This is the first in a series of blog posts focused on how hands-on learning can be made accessible at home.
The response to the spread of COVID-19 has resulted in many sudden changes to schools and learning environments across the country, and the Bay Area is no different. Local schools’ capacities have been stretched thin by a rapid switch to distance learning. To continue to support our mission in this new learning environment, Maker Ed has creatively partnered with after school programs in Oakland Unified School District (OUSD) to ensure more students have access to hands-on learning while school buildings are closed. Read on for details about how we approached this project and what we’ve learned so far!
Home Make Kits: How It Started
Sudden school closures highlight existing access and equity issues that Oakland students and families face. On a call with local educators this spring, we heard that many families in our local public school district struggle with food insecurity. In addition, many Oakland families don’t have the technology and other materials needed to provide rich learning experiences for students at home. (According to a recent report by Berkeleyside, “25,000 Oakland public school students — roughly half of OUSD’s total student body — didn’t have adequate internet access or a computer at home, making it tough or even impossible for them to participate in online classes.”)
To support access to food for students who rely on school meal programs, OUSD provides free “Grab and Go” meals for families. As the response to COVID-19 necessitated that schools continue to remain closed, these food distribution sites quickly became a critical hub for community care and connection. Our partners asked if we could respond to the learning needs of Oakland youth and families by providing materials and projects for students as well — and of course, we jumped at the opportunity!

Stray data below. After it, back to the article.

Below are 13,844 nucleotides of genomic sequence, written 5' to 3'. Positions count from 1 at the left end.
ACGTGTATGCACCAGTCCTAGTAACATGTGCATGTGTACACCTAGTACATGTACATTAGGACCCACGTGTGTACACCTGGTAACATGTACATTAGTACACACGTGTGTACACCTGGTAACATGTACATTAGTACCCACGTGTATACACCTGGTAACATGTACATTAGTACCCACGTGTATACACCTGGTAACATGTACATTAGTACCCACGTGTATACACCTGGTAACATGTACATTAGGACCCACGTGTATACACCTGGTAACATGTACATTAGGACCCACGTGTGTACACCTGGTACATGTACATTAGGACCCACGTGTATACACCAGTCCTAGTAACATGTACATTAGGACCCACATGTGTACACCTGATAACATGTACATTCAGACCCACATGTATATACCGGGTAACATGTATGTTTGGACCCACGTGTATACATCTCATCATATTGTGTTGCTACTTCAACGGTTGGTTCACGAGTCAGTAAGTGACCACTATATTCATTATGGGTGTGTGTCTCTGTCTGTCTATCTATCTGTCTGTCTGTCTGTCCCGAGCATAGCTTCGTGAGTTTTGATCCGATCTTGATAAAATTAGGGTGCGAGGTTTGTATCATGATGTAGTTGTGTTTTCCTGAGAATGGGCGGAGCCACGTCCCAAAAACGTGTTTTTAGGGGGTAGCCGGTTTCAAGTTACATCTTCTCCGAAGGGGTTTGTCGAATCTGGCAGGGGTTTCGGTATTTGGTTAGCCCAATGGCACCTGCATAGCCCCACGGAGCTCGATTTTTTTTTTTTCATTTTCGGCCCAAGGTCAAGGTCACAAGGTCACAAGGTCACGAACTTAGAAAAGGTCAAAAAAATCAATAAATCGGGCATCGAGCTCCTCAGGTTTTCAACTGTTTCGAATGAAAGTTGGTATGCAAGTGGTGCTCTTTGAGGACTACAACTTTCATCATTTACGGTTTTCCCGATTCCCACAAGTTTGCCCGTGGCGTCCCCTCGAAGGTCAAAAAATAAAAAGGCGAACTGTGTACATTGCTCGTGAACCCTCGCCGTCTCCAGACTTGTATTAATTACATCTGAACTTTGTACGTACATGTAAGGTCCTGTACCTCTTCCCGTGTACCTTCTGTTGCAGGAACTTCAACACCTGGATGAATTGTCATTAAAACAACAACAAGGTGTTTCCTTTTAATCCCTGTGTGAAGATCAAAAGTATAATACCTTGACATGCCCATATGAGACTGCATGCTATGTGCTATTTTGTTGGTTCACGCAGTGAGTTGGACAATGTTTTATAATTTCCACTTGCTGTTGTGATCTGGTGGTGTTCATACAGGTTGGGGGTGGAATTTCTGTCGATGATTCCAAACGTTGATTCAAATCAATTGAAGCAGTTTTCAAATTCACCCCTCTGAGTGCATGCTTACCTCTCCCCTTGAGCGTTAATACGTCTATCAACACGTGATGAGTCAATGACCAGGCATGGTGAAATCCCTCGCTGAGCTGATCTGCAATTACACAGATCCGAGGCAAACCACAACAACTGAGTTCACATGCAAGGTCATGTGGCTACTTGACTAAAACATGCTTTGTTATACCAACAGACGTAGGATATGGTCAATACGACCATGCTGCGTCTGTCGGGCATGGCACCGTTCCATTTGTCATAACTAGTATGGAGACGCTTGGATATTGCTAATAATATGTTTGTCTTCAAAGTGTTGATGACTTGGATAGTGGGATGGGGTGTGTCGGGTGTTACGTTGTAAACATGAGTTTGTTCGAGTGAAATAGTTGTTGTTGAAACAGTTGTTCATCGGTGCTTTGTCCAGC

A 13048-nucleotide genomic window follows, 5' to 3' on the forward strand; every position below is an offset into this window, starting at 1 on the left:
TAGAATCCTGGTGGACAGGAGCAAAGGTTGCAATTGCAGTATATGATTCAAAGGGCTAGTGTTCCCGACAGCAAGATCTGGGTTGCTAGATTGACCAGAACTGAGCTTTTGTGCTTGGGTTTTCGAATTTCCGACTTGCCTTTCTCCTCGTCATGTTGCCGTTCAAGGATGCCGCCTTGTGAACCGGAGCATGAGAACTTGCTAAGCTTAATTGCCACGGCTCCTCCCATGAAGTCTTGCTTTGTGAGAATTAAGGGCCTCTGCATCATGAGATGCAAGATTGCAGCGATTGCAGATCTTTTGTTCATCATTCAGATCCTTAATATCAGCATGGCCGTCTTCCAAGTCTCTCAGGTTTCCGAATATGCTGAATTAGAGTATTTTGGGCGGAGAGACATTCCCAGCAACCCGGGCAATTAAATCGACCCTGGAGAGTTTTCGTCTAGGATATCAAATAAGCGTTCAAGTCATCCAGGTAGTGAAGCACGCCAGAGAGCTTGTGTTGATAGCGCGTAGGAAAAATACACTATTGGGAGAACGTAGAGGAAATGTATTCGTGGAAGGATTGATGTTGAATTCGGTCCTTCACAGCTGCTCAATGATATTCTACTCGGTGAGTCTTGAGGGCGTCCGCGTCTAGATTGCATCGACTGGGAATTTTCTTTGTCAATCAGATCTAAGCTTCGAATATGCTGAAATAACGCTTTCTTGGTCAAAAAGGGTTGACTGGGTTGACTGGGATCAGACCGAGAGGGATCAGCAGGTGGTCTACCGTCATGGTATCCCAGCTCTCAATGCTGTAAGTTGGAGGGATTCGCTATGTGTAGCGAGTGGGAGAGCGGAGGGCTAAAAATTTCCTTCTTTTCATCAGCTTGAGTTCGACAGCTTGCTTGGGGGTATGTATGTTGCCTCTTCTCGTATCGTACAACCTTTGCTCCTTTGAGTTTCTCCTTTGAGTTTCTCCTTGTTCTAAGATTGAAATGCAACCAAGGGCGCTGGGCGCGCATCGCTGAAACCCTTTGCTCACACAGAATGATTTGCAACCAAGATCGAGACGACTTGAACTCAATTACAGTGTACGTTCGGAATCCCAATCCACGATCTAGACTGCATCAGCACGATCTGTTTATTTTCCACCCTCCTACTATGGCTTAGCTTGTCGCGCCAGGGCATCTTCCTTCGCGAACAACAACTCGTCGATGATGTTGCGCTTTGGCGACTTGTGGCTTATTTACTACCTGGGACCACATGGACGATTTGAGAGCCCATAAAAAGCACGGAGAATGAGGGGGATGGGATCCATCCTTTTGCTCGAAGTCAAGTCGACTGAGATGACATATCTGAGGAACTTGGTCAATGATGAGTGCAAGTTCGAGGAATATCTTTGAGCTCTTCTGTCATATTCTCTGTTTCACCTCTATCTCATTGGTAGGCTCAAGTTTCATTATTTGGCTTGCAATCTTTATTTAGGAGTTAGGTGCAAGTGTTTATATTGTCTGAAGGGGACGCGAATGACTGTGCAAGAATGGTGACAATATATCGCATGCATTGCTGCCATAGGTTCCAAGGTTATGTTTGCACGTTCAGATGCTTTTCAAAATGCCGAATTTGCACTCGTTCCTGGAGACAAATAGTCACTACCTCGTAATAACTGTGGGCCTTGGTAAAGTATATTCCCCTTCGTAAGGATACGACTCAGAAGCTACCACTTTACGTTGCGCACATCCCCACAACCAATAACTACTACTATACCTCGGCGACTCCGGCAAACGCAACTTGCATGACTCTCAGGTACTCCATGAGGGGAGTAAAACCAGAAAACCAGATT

We believe that hands-on making is a powerful and flexible tool that can respond to the needs of youth during a global pandemic. We also know that our Oakland youth are resilient, creative, and ready to learn, and that access to technology should not determine access to rich learning experiences.
We had already started producing and broadcasting weekly “Learning In the Making: Live!” videos that feature facilitated, online activities to support at-home learning. We decided to connect these projects, and the idea of Home Make Kits was born.
We developed a list of low tech, accessible maker materials that youth could use (and re-use!) across a variety of projects, and developed bilingual project guides (in both English and Spanish, since 33% of OUSD students live in households where Spanish is the primary language), so that families and learners could come together through making. Our guides can be downloaded and printed for use offline, which is critical for families that don’t have consistent access to the internet. Each guide provides project recommendations and opportunities for reflection and documentation of discoveries and learning. Our hope is that youth will feel inspired and challenged by the projects to continue exploring making and creativity independently.
For our first pilot round of maker kits, we distributed these materials:
- Large brown paper bag
- Ziplock bags
- Masking Tape
- Glue sticks
- Crayons (box of 24)
- Colored Popsicle Sticks
- Markers (box of 10)
- 8×8” Felt/Fabric sheets
- Pom poms
- Construction Paper
- Large craft sticks
Assembly & Distribution
We piloted a distribution of 250 Maker Kits with educators from three afterschool agencies in partnership with OUSD Expanded Learning Department:
We gathered with educators and program leaders at the East Bay Asian Youth Center (EBAYC) office in Oakland to assemble 250 Maker Kits for our pilot run. While ensuring proper safety measures, such as providing a large space to assemble materials, as well as wearing face masks and gloves, we created stations where we could put together the materials.